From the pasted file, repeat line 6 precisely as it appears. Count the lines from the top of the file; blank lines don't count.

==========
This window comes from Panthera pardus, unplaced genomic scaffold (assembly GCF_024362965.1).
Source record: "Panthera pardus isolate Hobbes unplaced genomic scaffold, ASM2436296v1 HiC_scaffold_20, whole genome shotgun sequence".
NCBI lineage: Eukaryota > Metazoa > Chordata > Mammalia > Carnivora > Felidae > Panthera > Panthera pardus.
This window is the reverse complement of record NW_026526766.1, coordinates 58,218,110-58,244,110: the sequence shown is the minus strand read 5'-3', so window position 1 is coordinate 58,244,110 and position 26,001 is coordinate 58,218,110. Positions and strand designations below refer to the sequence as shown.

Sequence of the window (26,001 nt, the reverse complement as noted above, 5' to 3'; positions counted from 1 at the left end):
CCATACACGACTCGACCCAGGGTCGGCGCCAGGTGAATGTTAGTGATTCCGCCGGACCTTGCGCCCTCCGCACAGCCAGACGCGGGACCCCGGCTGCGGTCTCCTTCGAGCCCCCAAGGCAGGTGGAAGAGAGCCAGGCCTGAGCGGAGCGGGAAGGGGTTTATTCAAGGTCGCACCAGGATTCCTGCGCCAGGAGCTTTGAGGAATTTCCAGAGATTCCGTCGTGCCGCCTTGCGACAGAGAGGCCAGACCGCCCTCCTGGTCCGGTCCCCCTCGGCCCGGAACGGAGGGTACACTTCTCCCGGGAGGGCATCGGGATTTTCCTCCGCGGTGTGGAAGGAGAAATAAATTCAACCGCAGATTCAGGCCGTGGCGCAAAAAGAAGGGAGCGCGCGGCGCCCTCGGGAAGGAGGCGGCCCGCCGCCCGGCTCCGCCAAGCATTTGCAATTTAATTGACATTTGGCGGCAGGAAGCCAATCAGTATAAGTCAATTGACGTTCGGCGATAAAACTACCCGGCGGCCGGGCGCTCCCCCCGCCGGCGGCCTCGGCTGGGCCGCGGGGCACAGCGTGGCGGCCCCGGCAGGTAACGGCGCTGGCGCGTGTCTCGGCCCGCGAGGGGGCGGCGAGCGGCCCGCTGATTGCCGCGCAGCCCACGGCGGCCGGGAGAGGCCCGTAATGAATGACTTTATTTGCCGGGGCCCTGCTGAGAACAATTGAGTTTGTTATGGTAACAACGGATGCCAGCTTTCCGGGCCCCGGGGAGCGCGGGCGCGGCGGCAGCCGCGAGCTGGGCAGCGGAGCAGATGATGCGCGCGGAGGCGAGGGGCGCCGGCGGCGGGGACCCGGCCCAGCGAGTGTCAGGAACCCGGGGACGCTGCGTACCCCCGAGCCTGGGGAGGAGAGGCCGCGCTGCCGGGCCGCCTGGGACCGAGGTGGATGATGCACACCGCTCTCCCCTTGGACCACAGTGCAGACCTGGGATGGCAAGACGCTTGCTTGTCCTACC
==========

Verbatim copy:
CCATACACGACTCGACCCAGGGTCGGCGCCAGGTGAATGTTAGTGATTCCGCCGGACCTTGCGCCCTCCGCACAGCCAGACGCGGGACCCCGGCTGCGGTCTCCTTCGAGCCCCCAAGGCAGGTGGAAGAGAGCCAGGCCTGAGCGGAGCGGGAAGGGGTTTATTCAAGGTCGCACCAGGATTCCTGCGCCAGGAGCTTTGAGGAATTTCCAGAGATTCCGTCGTGCCGCCTTGCGACAGAGAGGCCAGACCGCCCTCCTGGTCCGGTCCCCCTCGGCCCGGAACGGAGGGTACACTTCTCCCGGGAGGGCATCGGGATTTTCCTCCGCGGTGTGGAAGGAGAAATAAATTCAACCGCAGATTCAGGCCGTGGCGCAAAAAGAAGGGAGCGCGCGGCGCCCTCGGGAAGGAGGCGGCCCGCCGCCCGGCTCCGCCAAGCATTTGCAATTTAATTGACATTTGGCGGCAGGAAGCCAATCAGTATAAGTCAATTGACGTTCGGCGATAAAACTACCCGGCGGCCGGGCGCTCCCCCCGCCGGCGGCCTCGGCTGGGCCGCGGGGCACAGCGTGGCGGCCCCGGCAGGTAACGGCGCTGGCGCGTGTCTCGGCCCGCGAGGGGGCGGCGAGCGGCCCGCTGATTGCCGCGCAGCCCACGGCGGCCGGGAGAGGCCCGTAATGAATGACTTTATTTGCCGGGGCCCTGCTGAGAACAATTGAGTTTGTTATGGTAACAACGGATGCCAGCTTTCCGGGCCCCGGGGAGCGCGGGCGCGGCGGCAGCCGCGAGCTGGGCAGCGGAGCAGATGATGCGCGCGGAGGCGAGGGGCGCCGGCGGCGGGGACCCGGCCCAGCGAGTGTCAGGAACCCGGGGACGCTGCGTACCCCCGAGCCTGGGGAGGAGAGGCCGCGCTGCCGGGCCGCCTGGGACCGAGGTGGATGATGCACACCGCTCTCCCCTTGGACCACAGTGCAGACCTGGGATGGCAAGACGCTTGCTTGTCCTACC